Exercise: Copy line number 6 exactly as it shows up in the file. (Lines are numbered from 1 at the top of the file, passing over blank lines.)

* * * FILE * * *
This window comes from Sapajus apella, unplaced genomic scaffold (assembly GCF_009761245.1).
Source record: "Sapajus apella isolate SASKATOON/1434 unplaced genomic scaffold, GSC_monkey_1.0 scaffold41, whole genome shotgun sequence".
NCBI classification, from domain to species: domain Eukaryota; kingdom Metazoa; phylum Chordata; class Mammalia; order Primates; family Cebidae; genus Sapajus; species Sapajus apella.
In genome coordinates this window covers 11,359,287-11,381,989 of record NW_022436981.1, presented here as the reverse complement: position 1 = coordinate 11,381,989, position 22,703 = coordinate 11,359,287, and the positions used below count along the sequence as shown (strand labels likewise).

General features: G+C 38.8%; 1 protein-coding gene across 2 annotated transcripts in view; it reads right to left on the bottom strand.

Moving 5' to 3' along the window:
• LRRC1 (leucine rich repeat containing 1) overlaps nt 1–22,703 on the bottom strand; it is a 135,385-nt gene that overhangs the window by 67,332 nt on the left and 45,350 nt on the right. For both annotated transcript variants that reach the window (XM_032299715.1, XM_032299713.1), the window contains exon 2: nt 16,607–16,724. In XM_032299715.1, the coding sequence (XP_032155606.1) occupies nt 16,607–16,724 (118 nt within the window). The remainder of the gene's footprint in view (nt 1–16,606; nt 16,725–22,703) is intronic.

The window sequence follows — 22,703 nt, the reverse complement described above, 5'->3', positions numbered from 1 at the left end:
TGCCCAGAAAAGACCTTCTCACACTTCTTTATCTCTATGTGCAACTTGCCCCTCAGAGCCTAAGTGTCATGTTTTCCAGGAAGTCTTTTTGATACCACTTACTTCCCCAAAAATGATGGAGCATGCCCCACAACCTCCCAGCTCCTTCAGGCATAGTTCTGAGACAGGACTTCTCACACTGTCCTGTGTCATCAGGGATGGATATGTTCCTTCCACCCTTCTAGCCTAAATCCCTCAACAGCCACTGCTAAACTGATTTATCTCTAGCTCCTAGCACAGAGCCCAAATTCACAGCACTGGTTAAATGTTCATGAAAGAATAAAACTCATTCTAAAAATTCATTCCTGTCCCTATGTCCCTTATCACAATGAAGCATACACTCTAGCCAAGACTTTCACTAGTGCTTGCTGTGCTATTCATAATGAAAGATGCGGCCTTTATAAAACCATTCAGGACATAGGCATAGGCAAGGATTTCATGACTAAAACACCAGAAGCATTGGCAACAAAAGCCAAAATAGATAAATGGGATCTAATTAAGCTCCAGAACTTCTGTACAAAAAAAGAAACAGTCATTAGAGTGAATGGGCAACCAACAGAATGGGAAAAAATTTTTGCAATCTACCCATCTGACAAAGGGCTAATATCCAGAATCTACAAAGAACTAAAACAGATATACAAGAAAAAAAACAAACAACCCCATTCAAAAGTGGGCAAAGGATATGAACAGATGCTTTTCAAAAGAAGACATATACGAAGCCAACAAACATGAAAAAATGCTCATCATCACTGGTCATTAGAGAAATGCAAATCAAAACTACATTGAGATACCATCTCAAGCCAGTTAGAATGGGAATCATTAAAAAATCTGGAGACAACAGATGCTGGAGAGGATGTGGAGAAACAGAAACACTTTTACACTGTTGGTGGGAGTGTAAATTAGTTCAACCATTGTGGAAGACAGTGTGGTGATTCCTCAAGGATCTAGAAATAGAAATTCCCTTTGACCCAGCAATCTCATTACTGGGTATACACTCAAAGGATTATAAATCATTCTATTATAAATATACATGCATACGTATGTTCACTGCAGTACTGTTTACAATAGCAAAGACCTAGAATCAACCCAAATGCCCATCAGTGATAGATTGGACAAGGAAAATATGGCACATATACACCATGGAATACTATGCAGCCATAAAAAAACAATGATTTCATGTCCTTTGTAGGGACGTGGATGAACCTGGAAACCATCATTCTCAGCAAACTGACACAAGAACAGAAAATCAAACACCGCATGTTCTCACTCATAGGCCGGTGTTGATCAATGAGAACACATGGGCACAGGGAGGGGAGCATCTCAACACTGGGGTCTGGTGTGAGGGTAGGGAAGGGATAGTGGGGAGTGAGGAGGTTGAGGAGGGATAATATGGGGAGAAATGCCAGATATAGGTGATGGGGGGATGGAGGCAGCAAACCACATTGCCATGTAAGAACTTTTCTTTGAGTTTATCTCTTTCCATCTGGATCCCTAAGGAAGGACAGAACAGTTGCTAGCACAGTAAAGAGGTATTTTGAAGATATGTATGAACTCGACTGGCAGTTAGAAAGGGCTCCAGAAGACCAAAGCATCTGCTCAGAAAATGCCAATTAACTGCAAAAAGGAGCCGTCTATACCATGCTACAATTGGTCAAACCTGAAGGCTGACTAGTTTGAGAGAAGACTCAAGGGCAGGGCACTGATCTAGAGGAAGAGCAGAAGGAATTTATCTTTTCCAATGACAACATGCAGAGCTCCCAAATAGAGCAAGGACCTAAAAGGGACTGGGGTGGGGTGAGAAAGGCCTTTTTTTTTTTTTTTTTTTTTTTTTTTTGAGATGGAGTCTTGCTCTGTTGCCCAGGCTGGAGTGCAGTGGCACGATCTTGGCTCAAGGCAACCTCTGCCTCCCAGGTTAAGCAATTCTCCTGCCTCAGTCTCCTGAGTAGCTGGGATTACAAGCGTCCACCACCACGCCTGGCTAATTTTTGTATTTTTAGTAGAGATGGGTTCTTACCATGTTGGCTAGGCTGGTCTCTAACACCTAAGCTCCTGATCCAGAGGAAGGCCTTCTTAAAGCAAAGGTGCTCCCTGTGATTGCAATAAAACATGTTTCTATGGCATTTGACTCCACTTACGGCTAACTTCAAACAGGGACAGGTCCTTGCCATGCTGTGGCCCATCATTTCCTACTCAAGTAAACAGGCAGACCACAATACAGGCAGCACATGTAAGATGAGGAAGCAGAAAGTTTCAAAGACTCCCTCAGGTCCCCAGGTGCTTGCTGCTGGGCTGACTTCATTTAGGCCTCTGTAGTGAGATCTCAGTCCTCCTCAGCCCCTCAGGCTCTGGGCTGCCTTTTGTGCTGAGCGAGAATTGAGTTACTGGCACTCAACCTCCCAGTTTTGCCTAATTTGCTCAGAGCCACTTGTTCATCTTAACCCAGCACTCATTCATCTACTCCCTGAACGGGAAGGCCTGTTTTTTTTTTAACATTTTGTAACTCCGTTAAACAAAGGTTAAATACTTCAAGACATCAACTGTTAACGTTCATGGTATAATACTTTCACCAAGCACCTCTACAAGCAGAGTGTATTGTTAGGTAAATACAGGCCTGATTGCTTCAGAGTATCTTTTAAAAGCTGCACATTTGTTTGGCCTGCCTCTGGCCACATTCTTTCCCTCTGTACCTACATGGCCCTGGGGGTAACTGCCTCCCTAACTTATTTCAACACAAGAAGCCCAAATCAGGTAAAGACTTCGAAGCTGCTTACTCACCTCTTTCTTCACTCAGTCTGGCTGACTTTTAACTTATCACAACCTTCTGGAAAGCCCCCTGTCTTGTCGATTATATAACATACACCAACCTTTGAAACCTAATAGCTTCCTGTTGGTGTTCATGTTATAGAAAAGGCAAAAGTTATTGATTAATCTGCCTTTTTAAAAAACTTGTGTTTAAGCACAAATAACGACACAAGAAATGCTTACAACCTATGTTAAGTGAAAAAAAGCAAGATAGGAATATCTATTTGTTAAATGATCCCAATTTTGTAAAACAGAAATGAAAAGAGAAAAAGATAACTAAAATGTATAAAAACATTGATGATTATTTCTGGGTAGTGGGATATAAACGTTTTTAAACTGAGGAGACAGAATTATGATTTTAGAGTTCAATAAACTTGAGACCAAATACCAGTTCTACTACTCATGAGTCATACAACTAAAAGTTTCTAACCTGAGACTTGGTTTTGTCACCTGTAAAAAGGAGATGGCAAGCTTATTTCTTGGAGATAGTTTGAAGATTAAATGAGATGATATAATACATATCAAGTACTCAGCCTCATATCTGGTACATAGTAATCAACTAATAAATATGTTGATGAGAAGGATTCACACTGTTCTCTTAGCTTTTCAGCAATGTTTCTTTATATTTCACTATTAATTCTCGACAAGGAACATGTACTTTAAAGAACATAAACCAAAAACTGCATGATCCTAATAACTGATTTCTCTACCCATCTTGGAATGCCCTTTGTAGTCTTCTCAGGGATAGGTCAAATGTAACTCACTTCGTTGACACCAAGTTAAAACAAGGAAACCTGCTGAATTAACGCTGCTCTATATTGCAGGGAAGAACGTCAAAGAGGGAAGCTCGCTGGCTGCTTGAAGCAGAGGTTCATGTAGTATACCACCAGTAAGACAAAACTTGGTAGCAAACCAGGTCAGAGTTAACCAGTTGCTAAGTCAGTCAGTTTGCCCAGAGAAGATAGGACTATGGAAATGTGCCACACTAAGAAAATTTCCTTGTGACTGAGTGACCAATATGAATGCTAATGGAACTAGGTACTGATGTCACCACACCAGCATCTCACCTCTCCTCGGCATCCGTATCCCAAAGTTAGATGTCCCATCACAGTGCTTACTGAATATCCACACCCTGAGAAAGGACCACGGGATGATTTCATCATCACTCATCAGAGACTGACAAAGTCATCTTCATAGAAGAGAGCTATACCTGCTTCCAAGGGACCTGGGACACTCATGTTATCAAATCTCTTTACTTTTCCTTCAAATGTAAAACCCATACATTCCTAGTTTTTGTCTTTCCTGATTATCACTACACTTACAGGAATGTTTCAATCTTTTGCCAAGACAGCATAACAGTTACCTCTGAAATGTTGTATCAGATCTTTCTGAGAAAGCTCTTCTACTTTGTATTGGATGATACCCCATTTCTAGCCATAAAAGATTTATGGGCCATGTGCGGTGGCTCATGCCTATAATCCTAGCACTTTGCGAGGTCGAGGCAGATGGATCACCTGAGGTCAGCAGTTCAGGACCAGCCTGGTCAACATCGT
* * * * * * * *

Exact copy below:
Moving 5' to 3' along the window: